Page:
There are two impulses in me – one towards riotous sensuality, the other toward order and restraint.
A native New Yorker born in 1922, Solomon Ethe graduated from Columbia University with a masters in Business Administration and went on to have a 15 year career as a key statistician at the Econometric Institute and later at the chemical company, W.R. Grace. During this time, he began to frequent the galleries throughout the city, developing a deep appreciation for modern art, specifically the works of Paul Klee, PIet Mondrain, Joseph Cornell, Joan Miro, Francis Picabia, František Kupka, and Kazimir Malevich. Ethe slowly built his own collection of those artists and used the material as his inspiration as he quietly taught himself to create his own compositions in the evenings after he had finished at his office. He continued his covert education until 1959 when he finally made the decision to quit his job in economics and devote himself full-time to his art.
Within a year, Ethe opened his own gallery in the Flatiron district and became deeply interested in mysticism and spiritualism, exploring the idea of subconscious creation and eschewance of the ego. His works were completely devoid of any material reference and instead, allowed spontaneous creation and a fluid interaction with the canvas. Looking at the art of Solomon Ethe, one feels transported to another realm. His bright yet ethereal color fields and free-form yet contained abstraction reveals the influences of those early inspirations including the geometric work of Mondrian and the colorfields of Miro in style that is metaphysical and uniquely his own.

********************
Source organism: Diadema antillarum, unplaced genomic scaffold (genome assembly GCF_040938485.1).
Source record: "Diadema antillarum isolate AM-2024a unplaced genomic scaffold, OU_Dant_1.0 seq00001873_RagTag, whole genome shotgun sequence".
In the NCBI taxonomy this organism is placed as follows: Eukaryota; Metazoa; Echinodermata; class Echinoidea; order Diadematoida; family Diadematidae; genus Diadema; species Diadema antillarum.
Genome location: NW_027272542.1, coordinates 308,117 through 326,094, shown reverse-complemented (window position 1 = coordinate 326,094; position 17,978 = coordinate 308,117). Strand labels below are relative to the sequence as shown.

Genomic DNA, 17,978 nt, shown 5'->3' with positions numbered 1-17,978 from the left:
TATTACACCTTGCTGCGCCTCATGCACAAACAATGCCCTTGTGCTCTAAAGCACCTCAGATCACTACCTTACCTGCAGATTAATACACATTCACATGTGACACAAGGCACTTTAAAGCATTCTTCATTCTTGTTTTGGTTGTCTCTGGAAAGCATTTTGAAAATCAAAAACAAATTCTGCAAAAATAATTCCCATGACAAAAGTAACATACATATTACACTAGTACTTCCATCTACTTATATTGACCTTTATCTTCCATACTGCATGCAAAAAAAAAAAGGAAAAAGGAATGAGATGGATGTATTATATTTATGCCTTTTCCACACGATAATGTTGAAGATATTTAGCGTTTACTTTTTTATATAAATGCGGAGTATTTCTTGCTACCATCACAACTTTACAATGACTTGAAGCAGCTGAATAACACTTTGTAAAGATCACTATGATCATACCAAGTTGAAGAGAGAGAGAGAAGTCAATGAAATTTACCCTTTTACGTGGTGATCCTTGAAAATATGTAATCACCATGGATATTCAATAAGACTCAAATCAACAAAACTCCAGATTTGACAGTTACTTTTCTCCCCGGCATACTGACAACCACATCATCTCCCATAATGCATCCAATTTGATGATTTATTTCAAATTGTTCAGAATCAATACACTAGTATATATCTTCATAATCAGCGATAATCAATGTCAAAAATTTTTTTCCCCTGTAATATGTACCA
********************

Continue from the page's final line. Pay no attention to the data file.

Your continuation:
Throughout his career, Ethe exhibited in many solo and group exhibitions, including at the Aldrich Museum of Contemporary Art, the Pennsylvania Academy of Fine Arts, Gallery of Modern Art at 2 Columbus Circle (now the Museum of Arts & Design) and Marilyn Pearl Gallery. In 2014, one of Ethe’s canvases, Concatenation, was featured on the cover of the book “Dislocated Memories: Jews, Music, and Postwar German Culture,” published by Oxford University Press. He passed away March 29, 2019.
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